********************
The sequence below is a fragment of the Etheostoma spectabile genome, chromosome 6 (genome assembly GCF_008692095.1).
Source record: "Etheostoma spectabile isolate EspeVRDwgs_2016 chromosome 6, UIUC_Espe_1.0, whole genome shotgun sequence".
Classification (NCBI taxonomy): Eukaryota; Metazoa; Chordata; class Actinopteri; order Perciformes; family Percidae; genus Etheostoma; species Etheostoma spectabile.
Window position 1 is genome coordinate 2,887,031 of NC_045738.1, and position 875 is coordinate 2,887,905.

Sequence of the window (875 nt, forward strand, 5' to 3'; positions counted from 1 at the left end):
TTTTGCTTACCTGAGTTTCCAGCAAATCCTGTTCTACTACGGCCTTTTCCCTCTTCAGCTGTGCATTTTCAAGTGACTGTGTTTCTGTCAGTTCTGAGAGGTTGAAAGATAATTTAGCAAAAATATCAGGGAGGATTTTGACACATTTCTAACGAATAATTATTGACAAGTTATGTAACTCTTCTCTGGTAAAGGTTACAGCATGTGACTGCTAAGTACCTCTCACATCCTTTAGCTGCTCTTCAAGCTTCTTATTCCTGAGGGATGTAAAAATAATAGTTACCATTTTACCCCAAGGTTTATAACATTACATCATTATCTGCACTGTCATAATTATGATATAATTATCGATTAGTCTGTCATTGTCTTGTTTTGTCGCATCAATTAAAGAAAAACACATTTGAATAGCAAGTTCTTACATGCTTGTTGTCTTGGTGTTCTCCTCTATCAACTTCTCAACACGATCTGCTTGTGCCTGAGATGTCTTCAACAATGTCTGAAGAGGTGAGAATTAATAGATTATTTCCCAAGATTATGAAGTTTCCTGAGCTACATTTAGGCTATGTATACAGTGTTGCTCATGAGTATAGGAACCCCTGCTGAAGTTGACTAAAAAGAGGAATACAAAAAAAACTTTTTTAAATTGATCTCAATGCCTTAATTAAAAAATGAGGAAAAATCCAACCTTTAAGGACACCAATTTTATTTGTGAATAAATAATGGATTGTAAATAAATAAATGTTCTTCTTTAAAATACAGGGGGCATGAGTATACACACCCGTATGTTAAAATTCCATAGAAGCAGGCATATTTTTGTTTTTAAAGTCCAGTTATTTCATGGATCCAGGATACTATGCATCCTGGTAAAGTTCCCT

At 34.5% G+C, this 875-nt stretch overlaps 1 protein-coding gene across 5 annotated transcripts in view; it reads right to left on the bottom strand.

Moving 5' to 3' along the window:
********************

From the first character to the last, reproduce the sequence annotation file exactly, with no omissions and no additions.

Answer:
The sequence below is a fragment of the Etheostoma spectabile genome, chromosome 6 (genome assembly GCF_008692095.1).
Source record: "Etheostoma spectabile isolate EspeVRDwgs_2016 chromosome 6, UIUC_Espe_1.0, whole genome shotgun sequence".
Classification (NCBI taxonomy): Eukaryota; Metazoa; Chordata; class Actinopteri; order Perciformes; family Percidae; genus Etheostoma; species Etheostoma spectabile.
Window position 1 is genome coordinate 2,887,031 of NC_045738.1, and position 875 is coordinate 2,887,905.

Sequence of the window (875 nt, forward strand, 5' to 3'; positions counted from 1 at the left end):
TTTTGCTTACCTGAGTTTCCAGCAAATCCTGTTCTACTACGGCCTTTTCCCTCTTCAGCTGTGCATTTTCAAGTGACTGTGTTTCTGTCAGTTCTGAGAGGTTGAAAGATAATTTAGCAAAAATATCAGGGAGGATTTTGACACATTTCTAACGAATAATTATTGACAAGTTATGTAACTCTTCTCTGGTAAAGGTTACAGCATGTGACTGCTAAGTACCTCTCACATCCTTTAGCTGCTCTTCAAGCTTCTTATTCCTGAGGGATGTAAAAATAATAGTTACCATTTTACCCCAAGGTTTATAACATTACATCATTATCTGCACTGTCATAATTATGATATAATTATCGATTAGTCTGTCATTGTCTTGTTTTGTCGCATCAATTAAAGAAAAACACATTTGAATAGCAAGTTCTTACATGCTTGTTGTCTTGGTGTTCTCCTCTATCAACTTCTCAACACGATCTGCTTGTGCCTGAGATGTCTTCAACAATGTCTGAAGAGGTGAGAATTAATAGATTATTTCCCAAGATTATGAAGTTTCCTGAGCTACATTTAGGCTATGTATACAGTGTTGCTCATGAGTATAGGAACCCCTGCTGAAGTTGACTAAAAAGAGGAATACAAAAAAAACTTTTTTAAATTGATCTCAATGCCTTAATTAAAAAATGAGGAAAAATCCAACCTTTAAGGACACCAATTTTATTTGTGAATAAATAATGGATTGTAAATAAATAAATGTTCTTCTTTAAAATACAGGGGGCATGAGTATACACACCCGTATGTTAAAATTCCATAGAAGCAGGCATATTTTTGTTTTTAAAGTCCAGTTATTTCATGGATCCAGGATACTATGCATCCTGGTAAAGTTCCCT

At 34.5% G+C, this 875-nt stretch overlaps 1 protein-coding gene across 5 annotated transcripts in view; it reads right to left on the bottom strand.

Moving 5' to 3' along the window: